How is Your Love Life Related to Your Mother?

Sunday, February 24th, 2013

How is Your Love Life Related to Your Mother?When you think of your mother, does your heart open with compassion or tighten with resentment? Do you allow yourself to feel her tenderness and care? The way you take in her love can be similar to how you experience love from a partner.

What’s unresolved with your parents doesn’t automatically disappear. It serves as a template that forges your later relationships.

Maybe you’ve experienced this with a partner. If you felt you didn’t get enough from your mother, perhaps you also feel that you don’t get “enough” from your partner. It’s a harsh reality, but it’s true more often than not. The same holds true with your father: Your unresolved relationship with your father will also show up in your love life.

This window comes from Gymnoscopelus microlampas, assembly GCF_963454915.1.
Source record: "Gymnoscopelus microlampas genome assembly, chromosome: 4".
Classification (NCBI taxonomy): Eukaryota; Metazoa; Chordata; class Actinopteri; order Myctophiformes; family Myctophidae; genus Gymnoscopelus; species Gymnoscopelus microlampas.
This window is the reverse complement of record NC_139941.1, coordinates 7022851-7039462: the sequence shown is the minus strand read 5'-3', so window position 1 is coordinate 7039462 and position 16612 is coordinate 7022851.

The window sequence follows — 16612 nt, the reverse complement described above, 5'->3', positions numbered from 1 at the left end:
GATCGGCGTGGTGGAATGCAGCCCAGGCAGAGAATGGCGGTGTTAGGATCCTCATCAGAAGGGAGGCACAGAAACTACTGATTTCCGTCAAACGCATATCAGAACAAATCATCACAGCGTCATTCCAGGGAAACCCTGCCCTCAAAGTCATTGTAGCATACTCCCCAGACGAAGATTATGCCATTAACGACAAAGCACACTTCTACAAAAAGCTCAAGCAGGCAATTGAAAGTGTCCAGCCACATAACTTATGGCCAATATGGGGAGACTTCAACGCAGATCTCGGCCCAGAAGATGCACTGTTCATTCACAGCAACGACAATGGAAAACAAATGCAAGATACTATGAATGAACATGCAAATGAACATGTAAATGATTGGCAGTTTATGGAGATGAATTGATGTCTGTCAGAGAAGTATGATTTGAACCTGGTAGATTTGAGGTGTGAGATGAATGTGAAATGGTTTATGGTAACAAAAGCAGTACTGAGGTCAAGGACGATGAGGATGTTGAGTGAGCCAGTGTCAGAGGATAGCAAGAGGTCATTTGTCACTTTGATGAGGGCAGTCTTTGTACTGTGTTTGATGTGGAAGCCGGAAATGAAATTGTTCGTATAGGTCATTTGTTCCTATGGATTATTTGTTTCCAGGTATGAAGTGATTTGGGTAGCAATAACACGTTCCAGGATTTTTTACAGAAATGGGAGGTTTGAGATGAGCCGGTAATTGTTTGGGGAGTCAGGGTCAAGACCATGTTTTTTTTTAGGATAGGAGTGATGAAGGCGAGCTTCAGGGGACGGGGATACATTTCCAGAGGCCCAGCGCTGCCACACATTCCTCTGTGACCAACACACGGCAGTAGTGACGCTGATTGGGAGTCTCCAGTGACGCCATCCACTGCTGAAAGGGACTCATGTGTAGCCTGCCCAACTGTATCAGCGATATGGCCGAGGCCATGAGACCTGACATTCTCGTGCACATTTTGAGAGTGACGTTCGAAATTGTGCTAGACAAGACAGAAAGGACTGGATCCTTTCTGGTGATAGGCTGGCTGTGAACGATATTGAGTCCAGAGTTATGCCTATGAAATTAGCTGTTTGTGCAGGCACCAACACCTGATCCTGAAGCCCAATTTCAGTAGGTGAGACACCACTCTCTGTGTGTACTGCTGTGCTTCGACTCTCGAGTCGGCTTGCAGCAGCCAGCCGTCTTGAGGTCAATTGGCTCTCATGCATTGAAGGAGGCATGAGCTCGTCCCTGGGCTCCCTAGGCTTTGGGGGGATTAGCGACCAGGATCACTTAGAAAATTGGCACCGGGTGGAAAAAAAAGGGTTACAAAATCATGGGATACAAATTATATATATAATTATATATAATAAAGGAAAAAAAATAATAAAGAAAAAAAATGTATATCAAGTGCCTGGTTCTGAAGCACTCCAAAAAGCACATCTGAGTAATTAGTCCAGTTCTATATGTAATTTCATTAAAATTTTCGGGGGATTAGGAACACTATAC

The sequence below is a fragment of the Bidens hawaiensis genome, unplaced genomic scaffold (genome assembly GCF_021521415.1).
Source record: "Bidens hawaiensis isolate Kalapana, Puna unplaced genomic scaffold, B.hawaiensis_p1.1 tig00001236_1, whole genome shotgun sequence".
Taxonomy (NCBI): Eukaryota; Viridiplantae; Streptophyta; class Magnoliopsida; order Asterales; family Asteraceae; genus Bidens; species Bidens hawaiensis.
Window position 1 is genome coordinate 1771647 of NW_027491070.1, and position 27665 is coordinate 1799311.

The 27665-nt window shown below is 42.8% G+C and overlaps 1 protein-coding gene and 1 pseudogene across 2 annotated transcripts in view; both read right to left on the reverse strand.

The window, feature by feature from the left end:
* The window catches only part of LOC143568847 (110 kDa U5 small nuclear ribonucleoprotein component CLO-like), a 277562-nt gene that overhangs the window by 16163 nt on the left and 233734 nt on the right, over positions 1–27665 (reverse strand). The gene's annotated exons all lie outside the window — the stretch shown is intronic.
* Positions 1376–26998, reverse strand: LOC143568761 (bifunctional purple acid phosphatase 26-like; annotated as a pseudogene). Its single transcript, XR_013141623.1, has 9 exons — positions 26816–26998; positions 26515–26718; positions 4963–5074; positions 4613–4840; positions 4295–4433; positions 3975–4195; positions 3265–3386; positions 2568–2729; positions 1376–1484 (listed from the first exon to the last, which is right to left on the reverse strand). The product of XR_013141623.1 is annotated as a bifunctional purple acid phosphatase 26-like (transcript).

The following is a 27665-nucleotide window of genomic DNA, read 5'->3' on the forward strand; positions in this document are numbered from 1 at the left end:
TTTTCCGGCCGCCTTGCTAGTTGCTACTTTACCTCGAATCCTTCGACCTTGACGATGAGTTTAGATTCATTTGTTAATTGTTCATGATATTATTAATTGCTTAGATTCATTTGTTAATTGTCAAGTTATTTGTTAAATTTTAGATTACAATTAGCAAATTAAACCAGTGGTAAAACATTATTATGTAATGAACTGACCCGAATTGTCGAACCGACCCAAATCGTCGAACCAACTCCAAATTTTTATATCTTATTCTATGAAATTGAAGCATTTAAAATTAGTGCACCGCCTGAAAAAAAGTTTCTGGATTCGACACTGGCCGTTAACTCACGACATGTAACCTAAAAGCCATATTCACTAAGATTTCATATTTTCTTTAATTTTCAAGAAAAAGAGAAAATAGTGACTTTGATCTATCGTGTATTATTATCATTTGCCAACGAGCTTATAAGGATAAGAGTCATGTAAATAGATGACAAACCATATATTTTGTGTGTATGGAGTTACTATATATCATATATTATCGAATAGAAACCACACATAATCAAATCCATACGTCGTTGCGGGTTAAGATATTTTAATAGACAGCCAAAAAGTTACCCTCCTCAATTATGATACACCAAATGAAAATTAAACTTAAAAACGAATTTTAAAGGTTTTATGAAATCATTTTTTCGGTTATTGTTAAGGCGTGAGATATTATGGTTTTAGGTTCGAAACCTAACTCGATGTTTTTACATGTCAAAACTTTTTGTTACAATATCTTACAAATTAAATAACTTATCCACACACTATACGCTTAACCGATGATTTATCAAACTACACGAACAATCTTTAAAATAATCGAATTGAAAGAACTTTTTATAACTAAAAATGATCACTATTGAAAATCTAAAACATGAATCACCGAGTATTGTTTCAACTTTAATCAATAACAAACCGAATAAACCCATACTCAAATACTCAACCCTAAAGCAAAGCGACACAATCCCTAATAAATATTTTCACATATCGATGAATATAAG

Video: What Is Psychotherapy and the Different Kinds of Therapy?

Sunday, February 24th, 2013

There are a lot of misconceptions about psychotherapy. What is it? What is it not? How do you pick the type of psychotherapy that’s right …

Bring Art into Your Everyday Life: 7 Tips to Art it Up

Sunday, February 24th, 2013

Bring Art into Your Everyday Life: 7 Tips to Art it UpAn appreciation for art is one of the transcendent values of life, and a great source of happiness, but like many transcendent values, it can sometimes be hard to wedge into your ordinary day.

Here are some tips for getting some visual art into your daily routine, without spending a lot of time, energy, or money.

1. Check out art books from the library. Art books are very expensive, but at the library, you can enjoy as many as you want, for free.

Put the Friendship Back Into Your Relationship Today

Saturday, February 23rd, 2013

Put the Friendship Back Into Your Relationship TodayThis guest article from YourTango was written by .